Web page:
hands in a lab: cross-species gene movement

Busting molecular myths with cross-species gene movement by Tinashe Mawodza

Grantham Scholar Tinashe Mawodza reflects on a Journal Club discussion about cross-species gene movement. Specifically, he explores how this idea challenges scientific dogma and has implications for food security.

In recent years, many conclusions and dogmas in molecular genetics have been dispelled.

Tinashe Mawodza
Grantham Scholar Tinashe Mawodza.

Many of these developments have been inspired by findings from advanced technologies used in gene sequencing and mapping. For this week’s Journal Club, we looked at the paper Genomic-scale exchange of mRNA between a parasitic plant and its hosts. This paper supports the theory of cross species gene movement.

What is cross-species gene movement?

Cross-species gene movement is the idea that proteins containing hereditary information can move across different plant species. Whilst movement of RNA between cells of a single plant is well documented, cross-species RNA transfer was not believed to occur.

Understanding horizontal gene transfer between parasite and host plants may help to reduce or eliminate parasitic plants from agricultural fields. As a result there could be increased agricultural yields, enhancing the profitability and sustainability of major crops in the world.

An example of gene transference

The paper we explored looks at gene transference between a parasite and its hosts. Specifically, the parasitic Cuscuta pentagona (dodder) and 2 broad-leafed host plants, arabidopsis thaliana and tomato (Solanum lycopersicum).

The extent of gene movement between the dodder and the host plants is characterised by extracting plant tissue from different sections of the plants. Then the extracts are genetically analysed.

Results from the analysis indicated that mRNA’s (messenger RNA) movement is bi-directional.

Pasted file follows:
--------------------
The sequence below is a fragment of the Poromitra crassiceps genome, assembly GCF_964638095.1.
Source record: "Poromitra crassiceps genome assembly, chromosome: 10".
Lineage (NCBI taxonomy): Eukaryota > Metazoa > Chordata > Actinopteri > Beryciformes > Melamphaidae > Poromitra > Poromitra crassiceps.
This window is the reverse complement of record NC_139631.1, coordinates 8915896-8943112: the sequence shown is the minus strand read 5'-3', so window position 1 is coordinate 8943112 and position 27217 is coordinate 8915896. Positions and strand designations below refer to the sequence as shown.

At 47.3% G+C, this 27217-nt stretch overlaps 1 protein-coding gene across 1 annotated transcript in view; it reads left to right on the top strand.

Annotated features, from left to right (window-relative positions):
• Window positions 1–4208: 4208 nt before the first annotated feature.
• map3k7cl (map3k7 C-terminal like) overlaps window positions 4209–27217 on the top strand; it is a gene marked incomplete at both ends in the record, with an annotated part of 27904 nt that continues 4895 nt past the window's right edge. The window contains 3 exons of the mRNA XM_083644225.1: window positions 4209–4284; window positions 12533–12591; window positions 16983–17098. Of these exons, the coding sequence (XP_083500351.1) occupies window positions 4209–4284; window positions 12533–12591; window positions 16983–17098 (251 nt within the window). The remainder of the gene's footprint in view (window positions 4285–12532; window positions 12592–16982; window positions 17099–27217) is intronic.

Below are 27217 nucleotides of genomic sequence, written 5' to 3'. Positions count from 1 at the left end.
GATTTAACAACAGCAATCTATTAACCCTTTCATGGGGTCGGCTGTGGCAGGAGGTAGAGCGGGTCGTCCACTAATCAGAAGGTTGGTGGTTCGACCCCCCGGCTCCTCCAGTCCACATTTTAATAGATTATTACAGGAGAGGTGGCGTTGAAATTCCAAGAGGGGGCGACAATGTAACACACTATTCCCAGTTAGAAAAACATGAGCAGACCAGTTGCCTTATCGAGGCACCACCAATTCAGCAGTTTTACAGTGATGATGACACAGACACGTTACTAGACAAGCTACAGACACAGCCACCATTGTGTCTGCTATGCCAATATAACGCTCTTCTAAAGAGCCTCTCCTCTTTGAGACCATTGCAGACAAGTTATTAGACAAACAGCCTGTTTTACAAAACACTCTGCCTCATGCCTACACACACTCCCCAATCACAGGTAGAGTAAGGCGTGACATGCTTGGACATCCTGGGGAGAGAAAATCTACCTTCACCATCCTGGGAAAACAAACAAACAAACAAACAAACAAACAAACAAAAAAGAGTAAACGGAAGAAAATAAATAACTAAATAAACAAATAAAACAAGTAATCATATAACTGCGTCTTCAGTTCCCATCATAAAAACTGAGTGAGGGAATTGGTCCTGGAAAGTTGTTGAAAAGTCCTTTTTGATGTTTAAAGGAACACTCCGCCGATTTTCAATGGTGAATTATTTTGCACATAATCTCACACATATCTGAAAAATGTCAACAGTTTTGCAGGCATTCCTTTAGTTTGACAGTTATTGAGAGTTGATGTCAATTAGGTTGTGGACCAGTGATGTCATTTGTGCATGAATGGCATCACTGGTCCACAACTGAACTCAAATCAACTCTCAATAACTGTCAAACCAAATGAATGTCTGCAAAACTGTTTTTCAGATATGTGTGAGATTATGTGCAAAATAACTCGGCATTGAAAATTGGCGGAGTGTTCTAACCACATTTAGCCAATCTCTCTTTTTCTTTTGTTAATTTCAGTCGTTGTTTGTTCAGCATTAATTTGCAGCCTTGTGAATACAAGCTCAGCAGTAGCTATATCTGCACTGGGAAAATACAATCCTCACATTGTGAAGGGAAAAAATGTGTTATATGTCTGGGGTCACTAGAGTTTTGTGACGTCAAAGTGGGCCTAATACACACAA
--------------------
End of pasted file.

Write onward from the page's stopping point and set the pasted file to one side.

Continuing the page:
The extent of the movement however, is significantly different between the 2 host plants used. Greater exchange is observed between the arabidopsis and dodder (about 1.1%) as compared to tomato (about 0.6%). Also, gene movement is dependent on gene function (the type of protein that mRNA encodes for). However, reasons for this remain unclear.

Discussion about the paper

We noted the readability of the article, probably due to the standards for publication Nature sets. However, some noted that the authors didn’t make clear the mechanisms of gene movement across cells.

Additionally, the paper was criticised for a low level of novelty. Many of the findings were already apparent from the authors previous studies.

We also talked about the understanding of the gene splicing and sequencing techniques presented, noting the significance of an experimental control in such studies.

What next for horizontal gene exchange?

The paper goes a long way in making the idea of horizontal gene movement across species a plausible one. And it showed that extent of transfer depends on the species involved. This raises the possibility of parasitic plants being able to transfer genes between different hosts, which may enable genetic modification across species.

Broadly, the paper makes it clear that further research into the mechanisms and significance of horizontal gene exchange is required to further understand and manipulate this process for more sustainable crop management.

Journal Club is meet up of Grantham Scholars to discuss publications from a multidisciplinary perspective. It is part of the Grantham Scholar training programme.

Edited by Claire Moran. Photo by Martin Lopez from Pexels.